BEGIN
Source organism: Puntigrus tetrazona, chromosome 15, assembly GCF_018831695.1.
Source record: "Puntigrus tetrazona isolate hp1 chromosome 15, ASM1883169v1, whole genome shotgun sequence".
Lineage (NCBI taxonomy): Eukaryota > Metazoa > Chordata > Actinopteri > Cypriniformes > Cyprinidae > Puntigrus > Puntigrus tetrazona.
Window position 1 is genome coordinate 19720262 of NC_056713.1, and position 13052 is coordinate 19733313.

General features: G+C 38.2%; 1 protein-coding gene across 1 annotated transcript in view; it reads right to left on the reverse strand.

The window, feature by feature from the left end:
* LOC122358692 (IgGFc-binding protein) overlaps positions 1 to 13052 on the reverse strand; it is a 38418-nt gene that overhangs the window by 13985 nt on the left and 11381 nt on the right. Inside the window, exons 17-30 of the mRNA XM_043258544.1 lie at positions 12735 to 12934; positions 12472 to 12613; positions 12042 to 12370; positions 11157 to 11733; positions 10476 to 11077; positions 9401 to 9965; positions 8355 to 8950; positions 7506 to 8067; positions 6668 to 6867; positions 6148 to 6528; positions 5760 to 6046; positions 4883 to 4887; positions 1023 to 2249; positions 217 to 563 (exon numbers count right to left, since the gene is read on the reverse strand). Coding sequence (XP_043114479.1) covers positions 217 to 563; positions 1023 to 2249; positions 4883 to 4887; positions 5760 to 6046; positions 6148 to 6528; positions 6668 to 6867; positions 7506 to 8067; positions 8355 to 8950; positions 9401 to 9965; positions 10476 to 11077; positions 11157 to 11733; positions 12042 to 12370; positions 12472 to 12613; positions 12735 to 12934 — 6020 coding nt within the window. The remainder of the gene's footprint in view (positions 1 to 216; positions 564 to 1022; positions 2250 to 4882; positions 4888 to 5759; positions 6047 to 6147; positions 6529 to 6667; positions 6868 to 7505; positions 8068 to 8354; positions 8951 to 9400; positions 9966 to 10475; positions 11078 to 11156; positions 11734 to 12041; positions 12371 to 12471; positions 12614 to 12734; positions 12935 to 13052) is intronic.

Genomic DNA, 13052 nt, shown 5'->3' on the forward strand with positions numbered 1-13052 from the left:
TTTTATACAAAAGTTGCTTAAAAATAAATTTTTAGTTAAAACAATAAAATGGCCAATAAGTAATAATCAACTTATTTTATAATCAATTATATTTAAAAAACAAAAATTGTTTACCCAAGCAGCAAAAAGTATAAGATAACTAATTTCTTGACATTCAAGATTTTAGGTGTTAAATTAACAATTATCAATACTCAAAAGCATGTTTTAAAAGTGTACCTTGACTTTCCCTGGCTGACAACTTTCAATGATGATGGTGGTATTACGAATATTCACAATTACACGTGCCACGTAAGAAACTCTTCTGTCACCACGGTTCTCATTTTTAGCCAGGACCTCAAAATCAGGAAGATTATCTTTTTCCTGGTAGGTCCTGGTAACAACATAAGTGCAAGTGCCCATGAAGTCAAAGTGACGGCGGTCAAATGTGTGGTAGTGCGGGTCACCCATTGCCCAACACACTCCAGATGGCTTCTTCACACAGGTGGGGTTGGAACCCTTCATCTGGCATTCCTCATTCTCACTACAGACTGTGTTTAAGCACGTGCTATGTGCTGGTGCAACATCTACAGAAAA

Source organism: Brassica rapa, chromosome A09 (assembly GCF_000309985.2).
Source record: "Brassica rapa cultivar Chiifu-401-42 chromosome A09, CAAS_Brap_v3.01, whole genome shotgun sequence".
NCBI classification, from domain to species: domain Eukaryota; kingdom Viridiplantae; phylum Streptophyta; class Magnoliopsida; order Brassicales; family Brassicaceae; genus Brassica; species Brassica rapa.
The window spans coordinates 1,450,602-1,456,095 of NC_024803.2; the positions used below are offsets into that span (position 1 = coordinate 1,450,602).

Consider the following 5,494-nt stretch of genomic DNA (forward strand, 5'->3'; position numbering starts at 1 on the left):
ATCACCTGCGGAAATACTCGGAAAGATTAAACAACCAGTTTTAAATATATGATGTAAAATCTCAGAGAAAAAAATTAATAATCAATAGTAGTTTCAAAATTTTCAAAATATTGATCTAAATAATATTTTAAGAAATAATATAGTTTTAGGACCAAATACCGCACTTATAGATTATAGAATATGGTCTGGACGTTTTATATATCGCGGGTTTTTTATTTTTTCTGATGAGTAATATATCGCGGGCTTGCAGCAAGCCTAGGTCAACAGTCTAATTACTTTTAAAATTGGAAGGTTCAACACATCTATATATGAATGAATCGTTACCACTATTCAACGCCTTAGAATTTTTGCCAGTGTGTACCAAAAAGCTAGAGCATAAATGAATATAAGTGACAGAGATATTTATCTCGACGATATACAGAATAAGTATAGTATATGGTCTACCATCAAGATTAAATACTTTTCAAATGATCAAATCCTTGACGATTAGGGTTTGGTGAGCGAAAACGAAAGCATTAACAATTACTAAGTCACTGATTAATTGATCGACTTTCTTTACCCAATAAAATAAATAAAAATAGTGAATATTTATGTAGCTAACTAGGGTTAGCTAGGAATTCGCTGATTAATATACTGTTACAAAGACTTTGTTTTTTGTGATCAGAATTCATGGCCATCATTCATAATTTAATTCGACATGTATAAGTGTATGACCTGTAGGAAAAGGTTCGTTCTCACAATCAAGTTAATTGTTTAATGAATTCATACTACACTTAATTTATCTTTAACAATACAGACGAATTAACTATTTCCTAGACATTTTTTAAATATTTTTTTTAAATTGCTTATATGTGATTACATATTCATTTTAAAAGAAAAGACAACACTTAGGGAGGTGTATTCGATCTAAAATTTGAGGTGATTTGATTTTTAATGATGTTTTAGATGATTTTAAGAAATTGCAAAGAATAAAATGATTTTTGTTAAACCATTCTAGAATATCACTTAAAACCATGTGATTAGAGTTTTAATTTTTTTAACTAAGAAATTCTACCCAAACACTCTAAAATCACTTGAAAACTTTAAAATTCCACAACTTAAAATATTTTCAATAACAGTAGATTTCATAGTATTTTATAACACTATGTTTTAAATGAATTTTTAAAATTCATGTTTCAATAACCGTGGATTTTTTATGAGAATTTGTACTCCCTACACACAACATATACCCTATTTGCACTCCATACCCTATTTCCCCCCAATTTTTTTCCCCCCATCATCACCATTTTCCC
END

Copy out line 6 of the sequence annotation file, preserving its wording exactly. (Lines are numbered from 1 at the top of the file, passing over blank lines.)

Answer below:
The window, feature by feature from the left end: